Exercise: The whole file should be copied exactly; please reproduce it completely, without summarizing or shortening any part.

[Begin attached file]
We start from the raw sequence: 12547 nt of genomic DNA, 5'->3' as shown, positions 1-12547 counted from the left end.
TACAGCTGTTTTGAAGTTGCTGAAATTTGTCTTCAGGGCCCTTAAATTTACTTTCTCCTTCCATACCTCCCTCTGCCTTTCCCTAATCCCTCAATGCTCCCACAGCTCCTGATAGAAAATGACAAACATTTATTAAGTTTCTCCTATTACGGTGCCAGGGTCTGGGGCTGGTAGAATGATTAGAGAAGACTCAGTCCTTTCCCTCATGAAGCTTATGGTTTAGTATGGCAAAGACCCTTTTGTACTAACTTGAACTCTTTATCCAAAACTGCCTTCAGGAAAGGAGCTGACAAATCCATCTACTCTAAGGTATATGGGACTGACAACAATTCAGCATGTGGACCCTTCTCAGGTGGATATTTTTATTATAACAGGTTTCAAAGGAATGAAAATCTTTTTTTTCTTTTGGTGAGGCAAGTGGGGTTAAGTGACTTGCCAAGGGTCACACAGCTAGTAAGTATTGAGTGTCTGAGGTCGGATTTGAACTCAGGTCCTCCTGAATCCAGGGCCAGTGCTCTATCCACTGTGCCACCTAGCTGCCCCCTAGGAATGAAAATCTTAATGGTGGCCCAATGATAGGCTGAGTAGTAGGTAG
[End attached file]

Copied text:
We start from the raw sequence: 12547 nt of genomic DNA, 5'->3' as shown, positions 1-12547 counted from the left end.
TACAGCTGTTTTGAAGTTGCTGAAATTTGTCTTCAGGGCCCTTAAATTTACTTTCTCCTTCCATACCTCCCTCTGCCTTTCCCTAATCCCTCAATGCTCCCACAGCTCCTGATAGAAAATGACAAACATTTATTAAGTTTCTCCTATTACGGTGCCAGGGTCTGGGGCTGGTAGAATGATTAGAGAAGACTCAGTCCTTTCCCTCATGAAGCTTATGGTTTAGTATGGCAAAGACCCTTTTGTACTAACTTGAACTCTTTATCCAAAACTGCCTTCAGGAAAGGAGCTGACAAATCCATCTACTCTAAGGTATATGGGACTGACAACAATTCAGCATGTGGACCCTTCTCAGGTGGATATTTTTATTATAACAGGTTTCAAAGGAATGAAAATCTTTTTTTTCTTTTGGTGAGGCAAGTGGGGTTAAGTGACTTGCCAAGGGTCACACAGCTAGTAAGTATTGAGTGTCTGAGGTCGGATTTGAACTCAGGTCCTCCTGAATCCAGGGCCAGTGCTCTATCCACTGTGCCACCTAGCTGCCCCCTAGGAATGAAAATCTTAATGGTGGCCCAATGATAGGCTGAGTAGTAGGTAG